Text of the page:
When it’s time for replacing home windows, homeowners take a number of factors into consideration: Price, style and energy efficiency, just to name a few. But before considering features, styles and installation requirements, you should understand the most frequent types of windows available for replacement.
A couple of the most common window frame types are single-hung and double-hung. While these two consistently popular frame styles offer many similarities, looking at how they are different can go a long way toward helping you determine which one is right for your home.
What Does Single- or Double-Hung Mean?
Many people hear “single- or double-hung window” and mistake these window styles with single- and double-pane glass windows. Adding to the confusion, single-hung and double-hung windows both feature an upper and lower sash. It’s a similar design structure that makes the two window types look similar from the outside.
However, the two are not the same. “Hung” is a window term that reflects the number of moveable window sashes. On a single-hung window, only the lower sash can be opened and closed. Double-hung windows, on the other hand, provide movement in both the upper and lower sashes. As a result, homeowners may find that one window structure works better for their needs and budgets better than the other, even though they look the same.
Some reasons to choose a single-hung window
An enduring style, single-hung windows have been the standard window option used in newer home builds, apartment buildings and office spaces. Single-hung windows provide both a cost-effective selection when needing a replacement window, and one that continues to be appealing in homes all around the country.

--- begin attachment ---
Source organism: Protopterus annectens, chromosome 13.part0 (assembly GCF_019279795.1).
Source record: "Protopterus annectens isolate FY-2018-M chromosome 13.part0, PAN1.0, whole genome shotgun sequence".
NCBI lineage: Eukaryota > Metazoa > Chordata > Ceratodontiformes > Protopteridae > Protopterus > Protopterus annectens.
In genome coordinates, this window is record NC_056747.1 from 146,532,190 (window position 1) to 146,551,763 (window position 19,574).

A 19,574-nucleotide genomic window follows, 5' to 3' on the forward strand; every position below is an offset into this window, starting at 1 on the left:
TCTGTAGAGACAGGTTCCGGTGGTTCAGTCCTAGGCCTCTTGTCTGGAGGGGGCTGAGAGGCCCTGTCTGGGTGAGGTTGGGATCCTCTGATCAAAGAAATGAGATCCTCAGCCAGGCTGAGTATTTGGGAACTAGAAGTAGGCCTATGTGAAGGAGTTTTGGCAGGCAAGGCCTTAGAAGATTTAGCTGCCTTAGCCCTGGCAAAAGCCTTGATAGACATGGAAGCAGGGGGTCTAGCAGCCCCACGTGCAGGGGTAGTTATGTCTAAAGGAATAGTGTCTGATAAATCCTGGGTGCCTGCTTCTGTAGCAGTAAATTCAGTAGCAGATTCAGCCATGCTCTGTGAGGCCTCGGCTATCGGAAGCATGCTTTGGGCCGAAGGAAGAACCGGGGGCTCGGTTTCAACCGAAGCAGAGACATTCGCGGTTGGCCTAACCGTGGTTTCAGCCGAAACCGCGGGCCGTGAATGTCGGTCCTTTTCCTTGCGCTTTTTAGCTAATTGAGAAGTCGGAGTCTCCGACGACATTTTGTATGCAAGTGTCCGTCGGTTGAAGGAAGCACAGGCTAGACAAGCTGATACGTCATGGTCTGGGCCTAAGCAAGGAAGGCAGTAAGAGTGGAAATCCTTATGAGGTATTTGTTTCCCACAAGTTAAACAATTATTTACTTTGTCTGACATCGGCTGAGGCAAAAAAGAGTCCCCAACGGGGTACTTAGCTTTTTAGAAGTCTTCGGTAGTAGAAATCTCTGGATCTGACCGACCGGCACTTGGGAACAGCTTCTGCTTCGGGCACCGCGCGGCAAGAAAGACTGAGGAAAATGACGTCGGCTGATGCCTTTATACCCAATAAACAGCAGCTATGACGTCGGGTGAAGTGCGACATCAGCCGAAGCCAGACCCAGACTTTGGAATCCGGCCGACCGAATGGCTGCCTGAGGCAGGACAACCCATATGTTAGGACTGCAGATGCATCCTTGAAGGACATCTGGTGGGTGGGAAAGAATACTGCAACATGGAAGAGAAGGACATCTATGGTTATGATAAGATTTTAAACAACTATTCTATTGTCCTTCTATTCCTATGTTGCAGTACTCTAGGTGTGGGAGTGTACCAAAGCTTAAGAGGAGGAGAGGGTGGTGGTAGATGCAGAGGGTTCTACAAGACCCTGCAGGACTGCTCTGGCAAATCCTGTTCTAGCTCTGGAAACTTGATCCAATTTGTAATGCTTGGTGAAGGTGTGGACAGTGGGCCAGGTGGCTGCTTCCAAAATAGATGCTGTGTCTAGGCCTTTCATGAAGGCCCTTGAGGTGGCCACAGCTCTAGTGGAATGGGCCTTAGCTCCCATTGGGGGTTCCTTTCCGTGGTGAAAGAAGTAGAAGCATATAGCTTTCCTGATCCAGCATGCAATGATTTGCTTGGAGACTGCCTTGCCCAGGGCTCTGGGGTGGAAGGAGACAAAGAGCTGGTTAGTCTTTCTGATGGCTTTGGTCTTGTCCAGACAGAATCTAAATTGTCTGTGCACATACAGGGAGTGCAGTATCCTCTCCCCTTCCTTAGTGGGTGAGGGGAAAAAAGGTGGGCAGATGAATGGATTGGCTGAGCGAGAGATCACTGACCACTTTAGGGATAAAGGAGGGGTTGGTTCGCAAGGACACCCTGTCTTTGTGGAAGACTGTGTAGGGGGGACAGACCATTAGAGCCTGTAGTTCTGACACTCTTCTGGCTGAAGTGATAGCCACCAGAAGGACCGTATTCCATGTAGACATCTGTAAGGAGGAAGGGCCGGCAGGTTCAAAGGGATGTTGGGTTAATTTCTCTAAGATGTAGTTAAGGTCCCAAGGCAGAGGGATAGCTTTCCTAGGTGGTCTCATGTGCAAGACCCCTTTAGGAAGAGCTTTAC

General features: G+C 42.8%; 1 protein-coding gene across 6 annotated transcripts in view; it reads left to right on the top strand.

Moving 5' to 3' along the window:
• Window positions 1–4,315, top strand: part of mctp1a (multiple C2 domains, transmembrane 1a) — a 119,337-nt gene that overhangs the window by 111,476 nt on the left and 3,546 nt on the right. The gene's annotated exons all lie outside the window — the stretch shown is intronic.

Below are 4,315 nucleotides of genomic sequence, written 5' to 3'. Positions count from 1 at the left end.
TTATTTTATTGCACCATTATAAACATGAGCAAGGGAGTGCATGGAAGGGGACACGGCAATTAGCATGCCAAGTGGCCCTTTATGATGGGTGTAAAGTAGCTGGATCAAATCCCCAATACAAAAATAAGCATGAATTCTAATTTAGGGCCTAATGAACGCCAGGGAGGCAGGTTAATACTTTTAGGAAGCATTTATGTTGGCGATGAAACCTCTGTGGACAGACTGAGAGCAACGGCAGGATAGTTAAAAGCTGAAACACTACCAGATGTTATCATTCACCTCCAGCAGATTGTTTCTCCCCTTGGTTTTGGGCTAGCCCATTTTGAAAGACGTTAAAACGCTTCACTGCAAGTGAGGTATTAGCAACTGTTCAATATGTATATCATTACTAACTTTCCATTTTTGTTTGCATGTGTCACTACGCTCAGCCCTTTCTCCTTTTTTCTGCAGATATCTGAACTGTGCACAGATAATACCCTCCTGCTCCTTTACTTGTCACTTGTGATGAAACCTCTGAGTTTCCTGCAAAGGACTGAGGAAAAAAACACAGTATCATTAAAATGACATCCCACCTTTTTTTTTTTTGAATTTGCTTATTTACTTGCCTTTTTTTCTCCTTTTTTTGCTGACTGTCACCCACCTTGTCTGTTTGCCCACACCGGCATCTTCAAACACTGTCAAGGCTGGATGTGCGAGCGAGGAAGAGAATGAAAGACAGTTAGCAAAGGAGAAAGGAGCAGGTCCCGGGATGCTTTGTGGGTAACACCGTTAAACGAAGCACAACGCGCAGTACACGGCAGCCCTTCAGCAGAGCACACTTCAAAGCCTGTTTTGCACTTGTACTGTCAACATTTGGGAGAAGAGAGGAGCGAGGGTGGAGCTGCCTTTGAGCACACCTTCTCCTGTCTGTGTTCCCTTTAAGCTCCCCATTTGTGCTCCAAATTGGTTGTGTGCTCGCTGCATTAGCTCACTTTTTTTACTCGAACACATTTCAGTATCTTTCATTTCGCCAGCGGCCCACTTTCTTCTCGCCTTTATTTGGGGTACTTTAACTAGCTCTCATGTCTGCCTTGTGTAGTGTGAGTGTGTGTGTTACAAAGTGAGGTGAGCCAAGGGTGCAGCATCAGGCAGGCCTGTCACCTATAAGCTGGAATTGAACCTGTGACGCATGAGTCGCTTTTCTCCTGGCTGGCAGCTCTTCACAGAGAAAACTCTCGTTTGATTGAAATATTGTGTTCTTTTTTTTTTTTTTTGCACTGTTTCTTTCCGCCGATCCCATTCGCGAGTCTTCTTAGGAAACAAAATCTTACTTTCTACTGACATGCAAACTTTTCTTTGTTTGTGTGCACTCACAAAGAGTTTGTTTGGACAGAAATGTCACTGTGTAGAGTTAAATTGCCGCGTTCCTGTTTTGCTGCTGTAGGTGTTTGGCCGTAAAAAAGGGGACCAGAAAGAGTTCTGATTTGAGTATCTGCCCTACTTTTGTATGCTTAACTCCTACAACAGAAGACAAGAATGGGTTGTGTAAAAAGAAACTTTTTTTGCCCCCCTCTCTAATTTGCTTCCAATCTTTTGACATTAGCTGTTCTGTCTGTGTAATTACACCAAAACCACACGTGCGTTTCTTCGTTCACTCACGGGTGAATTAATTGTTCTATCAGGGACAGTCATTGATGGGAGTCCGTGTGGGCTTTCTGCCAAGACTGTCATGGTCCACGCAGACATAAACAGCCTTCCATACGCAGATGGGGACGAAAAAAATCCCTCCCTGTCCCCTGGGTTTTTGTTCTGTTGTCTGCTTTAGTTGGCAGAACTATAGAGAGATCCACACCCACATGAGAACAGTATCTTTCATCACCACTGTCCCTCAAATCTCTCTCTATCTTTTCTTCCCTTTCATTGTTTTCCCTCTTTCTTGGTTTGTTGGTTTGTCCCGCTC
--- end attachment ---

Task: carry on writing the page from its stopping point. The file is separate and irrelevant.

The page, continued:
Since the upper sash is fixed on single-hung windows, installing a single-hung window can also make construction work less complicated, since there are fewer moving parts.
Single-hung windows are a great selection for homeowners who desire:
- A cost-effective choice for multiple windows
- A traditional, historic look
- A worry-free option for first-floor window replacement or in buildings where windows are close to the ground
Some reasons to choose a double-hung window
The moveable second sash on a double-hung window creates additional flexibility for homes.
For example, tilt-in (also called tilt-out) design allows cleaning the outside of double-hung windows from inside the house. On single-hung windows, the lower sash normally moves only vertically, impeding the upper sash. This can create problems when washing the glass on single-hung windows. In some homes, that inconvenience can become hazardous when cleaning the outside of the upper sash from inside.
Reaching the outside of windows at ground level is one thing but reaching an upper-level window can be an entirely different situation. While a handful of single-hung windows include a tilt-in, or removable lower sash, the free-moving second sash on double-hung windows provides much safer cleaning, especially for windows on upper floors.